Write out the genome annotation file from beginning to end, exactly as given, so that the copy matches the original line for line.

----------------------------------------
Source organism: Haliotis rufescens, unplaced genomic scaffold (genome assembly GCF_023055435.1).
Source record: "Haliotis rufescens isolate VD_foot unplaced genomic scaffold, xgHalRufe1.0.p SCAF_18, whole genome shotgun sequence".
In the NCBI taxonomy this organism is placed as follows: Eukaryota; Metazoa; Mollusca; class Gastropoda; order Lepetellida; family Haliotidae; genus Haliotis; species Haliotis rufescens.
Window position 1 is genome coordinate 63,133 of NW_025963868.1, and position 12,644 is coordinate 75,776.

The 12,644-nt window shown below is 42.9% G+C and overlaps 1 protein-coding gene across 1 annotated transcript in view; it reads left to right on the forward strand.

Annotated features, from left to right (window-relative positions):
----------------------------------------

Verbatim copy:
Source organism: Haliotis rufescens, unplaced genomic scaffold (genome assembly GCF_023055435.1).
Source record: "Haliotis rufescens isolate VD_foot unplaced genomic scaffold, xgHalRufe1.0.p SCAF_18, whole genome shotgun sequence".
In the NCBI taxonomy this organism is placed as follows: Eukaryota; Metazoa; Mollusca; class Gastropoda; order Lepetellida; family Haliotidae; genus Haliotis; species Haliotis rufescens.
Window position 1 is genome coordinate 63,133 of NW_025963868.1, and position 12,644 is coordinate 75,776.

The 12,644-nt window shown below is 42.9% G+C and overlaps 1 protein-coding gene across 1 annotated transcript in view; it reads left to right on the forward strand.

Annotated features, from left to right (window-relative positions):